David Himmelfarb

Instructor/Internship Coordinator

E.S. 101


  • Ph.D., Anthropology, University of Georgia, 2012
  • B.A., Anthropology/College Scholar, Cornell University, 2004

Research interests

My research interests focus on how social relationships of power and inequality influence people’s interactions with the environment. Carrying out projects in Uganda, Vietnam, and the U.S. South, I have explored food insecurity, rural livelihoods, forced migration, the politics of environmental conservation, and climate change. More than anything, I love to talk with people, to hear their stories in their words, and to get a glimpse into the ways they have built their lives and livelihoods in a variety of ecological and political-economic contexts. Most recently, I have become interested in the ways campus farms can deepen students’ understanding of and engagement with local food systems and support efforts to make those food systems more just, vibrant, and ecologically sustainable.

Since 2016, I have coordinated the Environmental Studies discipline’s internship program, working with local and national environmental organizations to create opportunities that serve their mission and provide meaningful professional experiences for students. I am also a co-founder and Faculty Director of the Eckerd College Community Farm, a 1-acre sustainable “liberal arts farm” on campus, where I facilitate the farm’s educational and community outreach programs.

Areas of expertise/Research focus

  • Political Ecology
  • Rural Livelihoods
  • Food Politics and Insecurity
  • Resource Conflict
  • Forced Displacement
  • Environmental Conservation

Professional experience

I have taught in the Environmental Studies and General Education programs at Eckerd since 2014. Previously, I taught Cultural and Environmental Anthropology at the University of South Florida St Petersburg, Hillsborough Community College, and the University of Georgia. From 2012-2014, I was a Postdoctoral Research Associate with the USDA Forest Service and Center for Integrative Conservation Research at the University of Georgia, where I conducted research on perceptions of and vulnerability to climate change and minority land rights and dispossession in Georgia.


  • 2018 Himmelfarb, D. and Cavanagh, C. “Managing the Contradictions: Conservation, Communitarian Rhetoric, and Conflict, Mount Elgon National Park.” In The Politics of Conservation and Development in Uganda. Chris Sandbrook, Connor J. Cavanagh, David M. Tumusiime, eds. London: Earthscan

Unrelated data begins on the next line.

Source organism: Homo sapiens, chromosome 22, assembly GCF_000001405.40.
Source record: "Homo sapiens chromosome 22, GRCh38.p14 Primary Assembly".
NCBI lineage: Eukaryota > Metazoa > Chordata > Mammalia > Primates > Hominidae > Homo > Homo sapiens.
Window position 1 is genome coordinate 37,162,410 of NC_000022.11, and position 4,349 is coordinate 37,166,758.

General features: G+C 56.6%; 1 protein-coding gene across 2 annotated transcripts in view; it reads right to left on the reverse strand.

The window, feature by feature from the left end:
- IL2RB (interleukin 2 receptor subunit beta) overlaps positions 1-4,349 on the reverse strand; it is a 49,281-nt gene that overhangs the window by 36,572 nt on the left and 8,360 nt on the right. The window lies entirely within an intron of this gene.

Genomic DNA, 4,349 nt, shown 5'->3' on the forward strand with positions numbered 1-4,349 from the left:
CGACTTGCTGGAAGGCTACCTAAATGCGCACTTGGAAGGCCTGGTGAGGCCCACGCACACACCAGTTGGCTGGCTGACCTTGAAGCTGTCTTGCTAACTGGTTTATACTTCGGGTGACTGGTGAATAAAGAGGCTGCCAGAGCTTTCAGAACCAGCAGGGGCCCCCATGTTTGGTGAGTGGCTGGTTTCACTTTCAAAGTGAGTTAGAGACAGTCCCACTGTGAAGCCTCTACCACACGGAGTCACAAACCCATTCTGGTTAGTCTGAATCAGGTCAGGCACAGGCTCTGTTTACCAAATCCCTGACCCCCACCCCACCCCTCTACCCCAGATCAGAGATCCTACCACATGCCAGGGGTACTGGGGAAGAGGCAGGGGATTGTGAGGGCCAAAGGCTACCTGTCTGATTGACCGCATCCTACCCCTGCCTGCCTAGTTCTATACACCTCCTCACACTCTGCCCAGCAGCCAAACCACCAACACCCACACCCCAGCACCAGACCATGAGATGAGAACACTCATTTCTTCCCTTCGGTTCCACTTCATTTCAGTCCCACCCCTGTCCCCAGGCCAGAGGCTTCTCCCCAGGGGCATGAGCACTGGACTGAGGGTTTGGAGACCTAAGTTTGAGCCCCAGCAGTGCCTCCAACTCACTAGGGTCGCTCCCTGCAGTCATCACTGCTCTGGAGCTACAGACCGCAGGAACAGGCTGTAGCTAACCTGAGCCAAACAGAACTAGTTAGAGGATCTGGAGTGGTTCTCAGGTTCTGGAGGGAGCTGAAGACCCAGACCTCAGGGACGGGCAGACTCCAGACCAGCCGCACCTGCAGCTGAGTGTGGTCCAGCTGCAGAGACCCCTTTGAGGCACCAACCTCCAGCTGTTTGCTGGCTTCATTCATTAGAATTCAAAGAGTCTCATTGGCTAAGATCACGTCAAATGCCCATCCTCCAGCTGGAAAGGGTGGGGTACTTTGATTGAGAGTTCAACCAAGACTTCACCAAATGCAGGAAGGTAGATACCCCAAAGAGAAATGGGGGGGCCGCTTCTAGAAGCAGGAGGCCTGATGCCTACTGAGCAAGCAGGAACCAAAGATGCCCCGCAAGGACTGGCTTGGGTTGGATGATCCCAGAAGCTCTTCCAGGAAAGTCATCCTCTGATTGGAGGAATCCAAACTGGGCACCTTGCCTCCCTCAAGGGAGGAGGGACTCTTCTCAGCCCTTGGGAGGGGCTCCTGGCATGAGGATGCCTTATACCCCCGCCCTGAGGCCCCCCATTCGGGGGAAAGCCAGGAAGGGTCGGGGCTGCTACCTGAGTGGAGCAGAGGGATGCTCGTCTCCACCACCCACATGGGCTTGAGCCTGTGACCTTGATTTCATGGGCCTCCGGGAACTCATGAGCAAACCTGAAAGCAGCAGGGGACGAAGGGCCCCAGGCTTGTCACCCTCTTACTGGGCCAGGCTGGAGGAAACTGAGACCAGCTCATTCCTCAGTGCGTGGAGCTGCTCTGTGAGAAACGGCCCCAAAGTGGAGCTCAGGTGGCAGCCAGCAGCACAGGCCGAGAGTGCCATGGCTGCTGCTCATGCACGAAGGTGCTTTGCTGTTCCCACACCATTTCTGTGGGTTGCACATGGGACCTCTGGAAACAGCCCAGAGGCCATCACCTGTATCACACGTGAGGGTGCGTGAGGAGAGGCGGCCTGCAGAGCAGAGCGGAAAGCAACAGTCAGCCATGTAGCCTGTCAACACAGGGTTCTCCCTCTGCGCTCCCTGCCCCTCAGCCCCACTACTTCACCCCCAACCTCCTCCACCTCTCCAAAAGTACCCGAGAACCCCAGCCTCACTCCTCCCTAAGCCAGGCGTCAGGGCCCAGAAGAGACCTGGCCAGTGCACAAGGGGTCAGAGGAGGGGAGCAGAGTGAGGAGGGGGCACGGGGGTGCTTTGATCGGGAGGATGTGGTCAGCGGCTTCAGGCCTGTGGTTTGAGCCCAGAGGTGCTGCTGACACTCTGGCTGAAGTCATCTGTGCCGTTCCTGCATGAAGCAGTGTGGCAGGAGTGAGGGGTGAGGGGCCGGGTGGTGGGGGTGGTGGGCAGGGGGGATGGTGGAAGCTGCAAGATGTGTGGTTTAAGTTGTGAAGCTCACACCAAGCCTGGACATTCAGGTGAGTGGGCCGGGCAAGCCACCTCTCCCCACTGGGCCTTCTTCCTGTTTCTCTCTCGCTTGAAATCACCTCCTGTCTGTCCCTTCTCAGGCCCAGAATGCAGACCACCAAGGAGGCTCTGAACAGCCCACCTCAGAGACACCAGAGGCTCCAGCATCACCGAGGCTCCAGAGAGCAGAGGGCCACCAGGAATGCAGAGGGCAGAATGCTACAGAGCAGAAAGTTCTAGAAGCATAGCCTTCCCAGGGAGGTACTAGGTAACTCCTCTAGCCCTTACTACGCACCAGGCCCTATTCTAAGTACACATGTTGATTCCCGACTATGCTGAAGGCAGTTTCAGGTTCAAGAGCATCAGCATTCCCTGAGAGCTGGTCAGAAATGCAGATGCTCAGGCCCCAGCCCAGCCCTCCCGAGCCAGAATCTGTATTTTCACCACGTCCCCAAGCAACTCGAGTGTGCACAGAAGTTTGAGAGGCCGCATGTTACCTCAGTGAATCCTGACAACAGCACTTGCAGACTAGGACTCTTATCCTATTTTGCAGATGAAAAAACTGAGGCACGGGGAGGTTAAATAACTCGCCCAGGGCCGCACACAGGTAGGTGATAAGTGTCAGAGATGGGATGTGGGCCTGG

• 2016  Johnson Gaither, C., Himmelfarb, D., Hitchner, S., Schelhas, J., Shepherd, M., and KC, B. “‘Where the Sidewalk Ends’: Examining the Potential for Climate Change Mitigation in Atlanta’s Cascade Community.” City & Society 28(2):174-197
  • 2015  Cavanagh, C. and Himmelfarb, D. “‘Much in Blood and Money’: Necropolitical Ecology on the Margins of the Uganda Protectorate.” Antipode, 47(1):55-73
  • 2014 Himmelfarb, D., Schelhas, J., Hitchner, S., Johnson Gaither, C., Dunbar, K., Brosius, J.P., “Perceptions of and Attitudes toward Climate Change in the Southeastern United States.” In International Perspectives on Climate Change: Latin America and Beyond. Walter Leal Filho, Fátima Alves, Sandra Caeiro, Ulisses M. Azeiteiroed, eds. 287-299. New York: Springer Press
  • 2007 Himmelfarb, D. “Locating Trade-offs in Conservation: Looking Back Over Three Decades of Changes in Conservation Practice and Decision Making.” Working Paper. Advancing Conservation in a Social Context, MacArthur Foundation and UGA
  • 2006 Himmelfarb, D. “Moving People, Moving Boundaries: The Socio-Economic Effects of Protectionist Conservation, Involuntary, Resettlement and Tenure Insecurity on the Edge of Mt. Elgon National Park, Uganda.” Agroforestry in Landscape Mosaics Working Paper Series, World Agroforestry Centre. Reprinted in 2007 by African Highlands Initiative

Banner photo at top: Katherine Triebel ’18